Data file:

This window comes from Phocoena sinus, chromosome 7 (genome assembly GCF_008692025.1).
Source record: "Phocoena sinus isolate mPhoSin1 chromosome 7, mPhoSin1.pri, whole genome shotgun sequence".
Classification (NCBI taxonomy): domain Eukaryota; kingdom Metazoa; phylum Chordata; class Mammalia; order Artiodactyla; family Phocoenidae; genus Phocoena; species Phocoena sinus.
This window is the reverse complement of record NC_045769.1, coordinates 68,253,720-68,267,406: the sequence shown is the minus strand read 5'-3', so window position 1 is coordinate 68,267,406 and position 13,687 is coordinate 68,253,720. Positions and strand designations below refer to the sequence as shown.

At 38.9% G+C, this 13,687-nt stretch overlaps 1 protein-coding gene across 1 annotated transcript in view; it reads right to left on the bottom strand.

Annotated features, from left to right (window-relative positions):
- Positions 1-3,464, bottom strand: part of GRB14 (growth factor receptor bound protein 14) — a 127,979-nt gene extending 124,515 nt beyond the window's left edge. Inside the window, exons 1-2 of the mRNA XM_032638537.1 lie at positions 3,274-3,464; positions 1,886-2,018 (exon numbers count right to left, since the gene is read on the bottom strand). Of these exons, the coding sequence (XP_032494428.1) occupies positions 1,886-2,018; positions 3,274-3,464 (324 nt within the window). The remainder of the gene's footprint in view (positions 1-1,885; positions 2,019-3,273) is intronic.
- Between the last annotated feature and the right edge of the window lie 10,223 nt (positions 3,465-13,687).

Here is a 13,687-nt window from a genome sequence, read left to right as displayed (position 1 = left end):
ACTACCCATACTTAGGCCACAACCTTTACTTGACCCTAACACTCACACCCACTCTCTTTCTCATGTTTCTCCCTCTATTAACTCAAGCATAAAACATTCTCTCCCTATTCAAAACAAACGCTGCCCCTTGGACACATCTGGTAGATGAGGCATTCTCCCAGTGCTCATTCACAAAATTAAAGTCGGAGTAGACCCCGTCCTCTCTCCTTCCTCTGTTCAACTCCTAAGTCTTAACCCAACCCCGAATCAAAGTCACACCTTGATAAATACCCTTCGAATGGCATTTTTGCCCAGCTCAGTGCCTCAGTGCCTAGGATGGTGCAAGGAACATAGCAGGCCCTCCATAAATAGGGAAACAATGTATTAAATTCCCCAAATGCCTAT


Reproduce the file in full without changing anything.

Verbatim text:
This window comes from Phocoena sinus, chromosome 7 (genome assembly GCF_008692025.1).
Source record: "Phocoena sinus isolate mPhoSin1 chromosome 7, mPhoSin1.pri, whole genome shotgun sequence".
Classification (NCBI taxonomy): domain Eukaryota; kingdom Metazoa; phylum Chordata; class Mammalia; order Artiodactyla; family Phocoenidae; genus Phocoena; species Phocoena sinus.
This window is the reverse complement of record NC_045769.1, coordinates 68,253,720-68,267,406: the sequence shown is the minus strand read 5'-3', so window position 1 is coordinate 68,267,406 and position 13,687 is coordinate 68,253,720. Positions and strand designations below refer to the sequence as shown.

At 38.9% G+C, this 13,687-nt stretch overlaps 1 protein-coding gene across 1 annotated transcript in view; it reads right to left on the bottom strand.

Annotated features, from left to right (window-relative positions):
- Positions 1-3,464, bottom strand: part of GRB14 (growth factor receptor bound protein 14) — a 127,979-nt gene extending 124,515 nt beyond the window's left edge. Inside the window, exons 1-2 of the mRNA XM_032638537.1 lie at positions 3,274-3,464; positions 1,886-2,018 (exon numbers count right to left, since the gene is read on the bottom strand). Of these exons, the coding sequence (XP_032494428.1) occupies positions 1,886-2,018; positions 3,274-3,464 (324 nt within the window). The remainder of the gene's footprint in view (positions 1-1,885; positions 2,019-3,273) is intronic.
- Between the last annotated feature and the right edge of the window lie 10,223 nt (positions 3,465-13,687).

Here is a 13,687-nt window from a genome sequence, read left to right as displayed (position 1 = left end):
ACTACCCATACTTAGGCCACAACCTTTACTTGACCCTAACACTCACACCCACTCTCTTTCTCATGTTTCTCCCTCTATTAACTCAAGCATAAAACATTCTCTCCCTATTCAAAACAAACGCTGCCCCTTGGACACATCTGGTAGATGAGGCATTCTCCCAGTGCTCATTCACAAAATTAAAGTCGGAGTAGACCCCGTCCTCTCTCCTTCCTCTGTTCAACTCCTAAGTCTTAACCCAACCCCGAATCAAAGTCACACCTTGATAAATACCCTTCGAATGGCATTTTTGCCCAGCTCAGTGCCTCAGTGCCTAGGATGGTGCAAGGAACATAGCAGGCCCTCCATAAATAGGGAAACAATGTATTAAATTCCCCAAATGCCTAT